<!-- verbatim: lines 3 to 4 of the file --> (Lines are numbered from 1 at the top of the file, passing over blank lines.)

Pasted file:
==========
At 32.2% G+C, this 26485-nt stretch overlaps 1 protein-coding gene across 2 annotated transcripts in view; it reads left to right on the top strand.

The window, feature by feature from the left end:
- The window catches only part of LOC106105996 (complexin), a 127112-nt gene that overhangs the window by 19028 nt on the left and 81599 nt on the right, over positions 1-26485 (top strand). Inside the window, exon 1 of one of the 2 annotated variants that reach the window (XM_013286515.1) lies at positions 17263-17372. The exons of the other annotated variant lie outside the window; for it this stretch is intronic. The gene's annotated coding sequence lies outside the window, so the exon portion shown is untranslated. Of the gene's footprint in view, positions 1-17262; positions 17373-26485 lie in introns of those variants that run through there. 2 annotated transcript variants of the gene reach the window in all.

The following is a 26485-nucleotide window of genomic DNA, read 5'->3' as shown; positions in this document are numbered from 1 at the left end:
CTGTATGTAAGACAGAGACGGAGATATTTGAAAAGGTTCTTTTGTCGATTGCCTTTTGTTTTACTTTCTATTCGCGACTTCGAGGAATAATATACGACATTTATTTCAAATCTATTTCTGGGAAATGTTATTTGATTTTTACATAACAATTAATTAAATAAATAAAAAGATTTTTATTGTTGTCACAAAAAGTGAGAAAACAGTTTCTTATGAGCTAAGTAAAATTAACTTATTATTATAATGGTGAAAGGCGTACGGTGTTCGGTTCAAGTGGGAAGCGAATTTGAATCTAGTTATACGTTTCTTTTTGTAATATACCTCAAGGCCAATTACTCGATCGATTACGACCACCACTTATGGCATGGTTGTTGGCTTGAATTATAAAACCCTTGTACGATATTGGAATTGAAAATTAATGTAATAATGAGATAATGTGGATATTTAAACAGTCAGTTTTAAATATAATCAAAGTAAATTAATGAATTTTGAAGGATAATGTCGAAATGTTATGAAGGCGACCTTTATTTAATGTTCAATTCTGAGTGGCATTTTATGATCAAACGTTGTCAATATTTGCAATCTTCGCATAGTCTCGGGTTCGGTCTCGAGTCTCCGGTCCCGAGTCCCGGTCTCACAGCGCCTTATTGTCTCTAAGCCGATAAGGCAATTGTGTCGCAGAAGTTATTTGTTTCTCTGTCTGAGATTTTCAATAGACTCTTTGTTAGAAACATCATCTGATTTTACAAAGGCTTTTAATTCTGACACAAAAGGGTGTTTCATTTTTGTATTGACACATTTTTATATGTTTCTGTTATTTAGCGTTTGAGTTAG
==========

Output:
- The window catches only part of LOC106105996 (complexin), a 127112-nt gene that overhangs the window by 19028 nt on the left and 81599 nt on the right, over positions 1-26485 (top strand). Inside the window, exon 1 of one of the 2 annotated variants that reach the window (XM_013286515.1) lies at positions 17263-17372. The exons of the other annotated variant lie outside the window; for it this stretch is intronic. The gene's annotated coding sequence lies outside the window, so the exon portion shown is untranslated. Of the gene's footprint in view, positions 1-17262; positions 17373-26485 lie in introns of those variants that run through there. 2 annotated transcript variants of the gene reach the window in all.

The following is a 26485-nucleotide window of genomic DNA, read 5'->3' as shown; positions in this document are numbered from 1 at the left end: